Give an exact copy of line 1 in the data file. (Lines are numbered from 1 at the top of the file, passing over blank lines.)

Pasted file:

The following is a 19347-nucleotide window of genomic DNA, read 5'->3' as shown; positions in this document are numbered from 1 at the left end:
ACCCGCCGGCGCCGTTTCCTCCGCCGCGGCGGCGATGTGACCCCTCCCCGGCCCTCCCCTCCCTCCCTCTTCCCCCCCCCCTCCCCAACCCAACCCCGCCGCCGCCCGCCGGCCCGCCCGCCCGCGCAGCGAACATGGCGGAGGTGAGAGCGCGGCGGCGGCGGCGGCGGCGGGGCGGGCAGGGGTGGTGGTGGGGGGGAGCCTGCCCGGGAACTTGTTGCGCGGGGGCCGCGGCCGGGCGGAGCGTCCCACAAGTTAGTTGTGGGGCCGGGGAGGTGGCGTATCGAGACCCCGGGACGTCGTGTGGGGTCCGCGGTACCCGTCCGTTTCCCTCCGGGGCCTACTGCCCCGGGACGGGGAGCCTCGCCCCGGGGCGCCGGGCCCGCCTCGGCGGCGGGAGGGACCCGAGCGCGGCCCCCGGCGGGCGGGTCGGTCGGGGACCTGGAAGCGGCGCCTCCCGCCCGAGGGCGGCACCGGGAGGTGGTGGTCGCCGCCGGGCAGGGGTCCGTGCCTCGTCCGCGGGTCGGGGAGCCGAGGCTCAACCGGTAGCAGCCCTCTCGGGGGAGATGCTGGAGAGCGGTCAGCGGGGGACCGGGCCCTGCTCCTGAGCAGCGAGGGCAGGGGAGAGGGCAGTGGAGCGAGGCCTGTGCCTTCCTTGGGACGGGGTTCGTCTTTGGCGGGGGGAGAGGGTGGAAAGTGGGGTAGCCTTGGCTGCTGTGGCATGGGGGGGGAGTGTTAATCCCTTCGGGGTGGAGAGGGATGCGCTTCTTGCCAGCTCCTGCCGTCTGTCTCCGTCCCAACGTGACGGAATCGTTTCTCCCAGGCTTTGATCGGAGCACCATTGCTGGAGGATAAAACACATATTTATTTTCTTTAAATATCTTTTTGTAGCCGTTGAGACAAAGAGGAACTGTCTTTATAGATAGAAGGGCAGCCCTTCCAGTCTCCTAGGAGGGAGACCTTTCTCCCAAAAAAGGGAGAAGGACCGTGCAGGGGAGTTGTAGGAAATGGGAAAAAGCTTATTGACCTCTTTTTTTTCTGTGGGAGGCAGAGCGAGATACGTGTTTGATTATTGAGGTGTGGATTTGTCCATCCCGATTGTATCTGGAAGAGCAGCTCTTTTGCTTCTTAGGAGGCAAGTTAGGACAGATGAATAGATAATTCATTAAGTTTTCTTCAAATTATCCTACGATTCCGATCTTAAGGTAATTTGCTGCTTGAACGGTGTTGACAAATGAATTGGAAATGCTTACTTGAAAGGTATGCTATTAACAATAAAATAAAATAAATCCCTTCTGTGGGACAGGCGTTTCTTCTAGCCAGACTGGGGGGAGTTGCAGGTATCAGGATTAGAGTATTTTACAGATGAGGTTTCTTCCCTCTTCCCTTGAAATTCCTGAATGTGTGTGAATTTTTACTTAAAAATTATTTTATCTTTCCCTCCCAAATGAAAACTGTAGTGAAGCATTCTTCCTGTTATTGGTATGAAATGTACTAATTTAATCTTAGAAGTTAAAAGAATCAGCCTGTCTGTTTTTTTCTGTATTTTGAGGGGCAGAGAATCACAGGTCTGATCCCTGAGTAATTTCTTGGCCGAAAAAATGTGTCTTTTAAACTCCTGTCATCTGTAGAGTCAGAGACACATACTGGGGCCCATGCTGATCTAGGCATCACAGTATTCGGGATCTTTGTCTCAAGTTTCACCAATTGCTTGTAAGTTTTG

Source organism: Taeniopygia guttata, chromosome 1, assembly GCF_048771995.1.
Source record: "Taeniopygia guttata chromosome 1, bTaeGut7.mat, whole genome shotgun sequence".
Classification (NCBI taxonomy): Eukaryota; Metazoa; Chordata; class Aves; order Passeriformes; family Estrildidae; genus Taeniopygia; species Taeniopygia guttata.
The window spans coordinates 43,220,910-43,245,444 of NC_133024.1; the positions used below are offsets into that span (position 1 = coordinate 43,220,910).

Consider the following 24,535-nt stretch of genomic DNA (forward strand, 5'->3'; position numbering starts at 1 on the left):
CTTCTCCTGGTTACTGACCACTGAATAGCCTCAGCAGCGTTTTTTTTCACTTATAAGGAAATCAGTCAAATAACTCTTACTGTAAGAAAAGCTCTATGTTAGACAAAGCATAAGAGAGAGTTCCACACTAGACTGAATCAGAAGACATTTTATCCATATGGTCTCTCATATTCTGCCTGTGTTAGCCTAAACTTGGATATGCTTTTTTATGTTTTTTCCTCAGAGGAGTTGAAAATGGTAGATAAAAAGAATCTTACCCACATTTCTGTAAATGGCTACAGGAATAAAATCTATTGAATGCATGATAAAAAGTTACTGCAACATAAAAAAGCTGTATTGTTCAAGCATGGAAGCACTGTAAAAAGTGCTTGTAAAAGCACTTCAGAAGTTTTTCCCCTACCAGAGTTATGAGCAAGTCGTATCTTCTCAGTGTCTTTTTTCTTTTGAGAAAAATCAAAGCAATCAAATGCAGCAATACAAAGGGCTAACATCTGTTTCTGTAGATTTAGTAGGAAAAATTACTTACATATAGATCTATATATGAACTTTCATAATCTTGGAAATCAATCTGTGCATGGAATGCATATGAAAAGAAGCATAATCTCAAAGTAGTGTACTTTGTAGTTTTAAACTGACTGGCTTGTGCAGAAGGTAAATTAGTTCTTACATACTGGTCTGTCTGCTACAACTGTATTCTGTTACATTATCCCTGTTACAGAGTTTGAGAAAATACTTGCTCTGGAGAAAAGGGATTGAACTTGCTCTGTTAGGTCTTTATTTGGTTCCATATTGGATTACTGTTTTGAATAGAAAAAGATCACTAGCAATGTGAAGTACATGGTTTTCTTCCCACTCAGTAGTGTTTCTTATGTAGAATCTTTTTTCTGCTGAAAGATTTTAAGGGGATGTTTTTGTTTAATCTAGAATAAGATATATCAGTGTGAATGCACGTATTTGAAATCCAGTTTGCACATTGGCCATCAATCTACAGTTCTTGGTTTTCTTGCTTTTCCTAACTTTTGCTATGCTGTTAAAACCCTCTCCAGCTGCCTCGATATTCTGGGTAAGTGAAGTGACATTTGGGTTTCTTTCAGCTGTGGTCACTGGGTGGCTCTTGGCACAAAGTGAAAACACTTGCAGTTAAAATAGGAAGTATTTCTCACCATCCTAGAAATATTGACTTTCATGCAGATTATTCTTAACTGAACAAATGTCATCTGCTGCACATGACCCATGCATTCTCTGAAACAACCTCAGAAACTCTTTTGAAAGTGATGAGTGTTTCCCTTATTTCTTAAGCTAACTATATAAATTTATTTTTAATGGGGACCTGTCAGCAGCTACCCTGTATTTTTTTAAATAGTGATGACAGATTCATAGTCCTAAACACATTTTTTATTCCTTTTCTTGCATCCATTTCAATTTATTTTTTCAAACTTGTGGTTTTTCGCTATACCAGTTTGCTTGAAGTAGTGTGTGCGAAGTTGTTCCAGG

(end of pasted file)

The following is a 19347-nucleotide window of genomic DNA, read 5'->3' as shown; positions in this document are numbered from 1 at the left end: